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Thread: He never thought ICE would come for him. Sixteen years and four DUIs later, they did

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  1. #1
    Administrator Jean's Avatar
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    May 2006

    He never thought ICE would come for him. Sixteen years and four DUIs later, they did

    by Anna Giaritelli
    | February 05, 2020 02:13 PM

    SANTA ANA, California — Emanuel was in disbelief when he saw federal immigration officers show up to his workplace. He never thought they would come for him.

    “I told this guy — 'What’s going on?' He told me nothing. He arrests me,” he says.

    Emanuel Mendoza-Morales, 42, was born and raised in Mexico, but for the past 17 years he has lived in the United States after illegally entering the country by way of the southern border in 2003. An hour before, officers with Immigration and Customs Enforcement’s Enforcement and Removal Operations office had shown up to the mechanic shop where Mendoza-Morales was working and took him into custody.

    Mendoza-Morales is now sitting at ICE’s processing center in downtown Santa Ana. He consented to speak with the Washington Examiner about his experience. At first, he does not have much to say and shrugs off the questions. Then all of a sudden, he starts speaking in Spanish to a guard, telling the official how the officers who arrested him did not let him pack up and stow his tools before taking him away. He starts crying, blurting out “estupido” several times, the Spanish word for "stupid."

    “Five thousand dollars worth — I’ve been collecting tools maybe since I started working about 10 years. It wouldn’t have taken more than two minutes,” Mendoza-Morales says. There is panic and agitation in his voice. Tears are flowing down both cheeks now. Sitting on a steel bench in a room that has a dozen ICE and contractor officers in other parts of it, he says his boss would not have put his tools away and they will be stolen. He accuses his boss of selling him out to ICE when they called this morning and asked if he was in.

    Mendoza-Morales is not sure what the next step is now that he is in federal custody. In this moment, he is concerned about getting back the tools he uses to earn a living, but the next few hours will be even more upsetting than what happened to his tools. He will speak with an officer about those next steps after he is fingerprinted when we are done talking.

    He likely will be returned to Mexico before sundown but has not been told that yet. Unlike other immigrants who are in the country illegally as the result of overstaying a visa or those who crossed the border without getting caught, Mendoza-Morales was arrested at the border in 2003 and returned to Mexico. At some point between then and 2007, he was able to enter the country without being detected.

    Mendoza-Morales says he has been arrested twice for driving under the influence and once for a “license issue.” But ICE Enforcement and Removal Operations Los Angeles Field Office Director David Marin, who is across the room, later says he has been convicted of DUI four times in the region between 2007 and 2019. A second ICE official confirms the four DUI convictions.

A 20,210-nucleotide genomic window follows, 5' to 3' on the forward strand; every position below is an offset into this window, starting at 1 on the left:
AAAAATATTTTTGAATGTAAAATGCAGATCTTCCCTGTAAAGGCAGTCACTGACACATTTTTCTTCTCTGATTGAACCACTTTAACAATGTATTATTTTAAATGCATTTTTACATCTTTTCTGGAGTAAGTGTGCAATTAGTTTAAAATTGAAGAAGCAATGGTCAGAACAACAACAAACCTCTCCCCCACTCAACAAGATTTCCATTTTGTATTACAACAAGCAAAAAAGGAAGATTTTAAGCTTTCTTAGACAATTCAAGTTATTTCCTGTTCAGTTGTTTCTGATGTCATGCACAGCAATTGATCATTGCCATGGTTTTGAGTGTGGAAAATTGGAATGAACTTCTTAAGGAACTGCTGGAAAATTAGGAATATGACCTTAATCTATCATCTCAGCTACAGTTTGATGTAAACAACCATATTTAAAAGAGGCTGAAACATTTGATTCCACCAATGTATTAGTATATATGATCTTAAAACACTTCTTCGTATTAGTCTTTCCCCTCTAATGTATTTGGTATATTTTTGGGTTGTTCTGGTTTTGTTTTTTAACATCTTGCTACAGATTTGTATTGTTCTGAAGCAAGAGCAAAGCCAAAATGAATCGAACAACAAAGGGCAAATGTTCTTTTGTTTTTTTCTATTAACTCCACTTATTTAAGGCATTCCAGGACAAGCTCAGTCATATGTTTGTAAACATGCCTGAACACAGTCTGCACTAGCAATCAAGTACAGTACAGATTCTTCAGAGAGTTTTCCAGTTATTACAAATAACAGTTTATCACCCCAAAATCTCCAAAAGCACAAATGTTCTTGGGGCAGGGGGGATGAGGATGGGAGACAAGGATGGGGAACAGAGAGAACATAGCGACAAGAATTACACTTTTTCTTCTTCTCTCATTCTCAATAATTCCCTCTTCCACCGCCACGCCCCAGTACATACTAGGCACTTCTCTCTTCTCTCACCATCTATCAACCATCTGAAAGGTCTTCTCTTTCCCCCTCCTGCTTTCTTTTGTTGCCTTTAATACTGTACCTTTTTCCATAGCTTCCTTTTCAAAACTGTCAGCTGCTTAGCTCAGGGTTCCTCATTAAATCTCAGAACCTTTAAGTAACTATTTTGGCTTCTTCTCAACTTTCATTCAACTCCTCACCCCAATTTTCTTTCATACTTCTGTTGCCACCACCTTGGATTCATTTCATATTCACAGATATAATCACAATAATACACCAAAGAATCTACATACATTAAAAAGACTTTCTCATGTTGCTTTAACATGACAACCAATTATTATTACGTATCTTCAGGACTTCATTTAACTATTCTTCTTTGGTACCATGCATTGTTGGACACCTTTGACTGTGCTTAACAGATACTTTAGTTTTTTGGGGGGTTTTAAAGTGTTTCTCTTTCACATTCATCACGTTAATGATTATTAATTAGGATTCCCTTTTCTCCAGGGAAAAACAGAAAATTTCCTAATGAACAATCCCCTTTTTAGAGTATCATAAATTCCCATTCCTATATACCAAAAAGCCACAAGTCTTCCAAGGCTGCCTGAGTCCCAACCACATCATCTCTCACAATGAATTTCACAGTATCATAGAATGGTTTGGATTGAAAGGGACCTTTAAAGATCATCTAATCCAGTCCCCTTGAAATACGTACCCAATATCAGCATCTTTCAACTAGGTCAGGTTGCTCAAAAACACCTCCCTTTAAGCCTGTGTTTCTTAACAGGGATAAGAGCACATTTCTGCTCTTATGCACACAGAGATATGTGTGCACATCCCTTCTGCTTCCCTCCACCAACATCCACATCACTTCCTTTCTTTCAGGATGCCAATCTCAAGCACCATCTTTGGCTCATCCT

“He probably thinks, ‘Oh, I’m free. Nobody’s going to find me,’” Marin says. ICE requested last July following the most recent DUI arrest that Santa Ana notify them before releasing him. The request was not approved. “It takes us six months to find him, but we do,” Marin says.

    Mendoza-Morales says he went to court to ask for his record last year because he wanted to see if he was in jeopardy of being picked up by ICE and deported due to his criminal record. “I asked this guy, ‘I’m OK with immigration?’” He says a public defender assured him that he was not in danger — part of the reason he is so stunned right now.

    Marin says the man will be given the chance to speak with the Mexican consulate, and if nothing comes of that, he will be on a bus to Mexico this afternoon. Because he was previously removed, ICE will simply reinstate that original removal order, which means a federal immigration judge does not hear the case.

    For Marin’s team of nearly 600 officers in the Los Angeles region, they can go home knowing a person who has a history of driving drunk will not be on the road in this community tonight.

    “I’ve had the attorney general of California tell me DUI is not a serious crime,” says Marin. “I beg to differ, and I’m sure there are a lot of victims out there who would tell you the same thing. DUI is a serious crime, so when we're out arresting people for their DUI convictions, it really is making a difference in public safety.”

    Mendoza-Morales says if he were to be sent back to Mexico, he does not think he will try to return to the U.S.
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  2. #2
    Senior Member JohnDoe2's Avatar
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    "Marin says the man will be given the chance to speak with the Mexican consulate, and if nothing comes of that, he will be on a bus to Mexico this afternoon."

    Don't reward the criminal actions of millions of illegal aliens by giving them citizenship.

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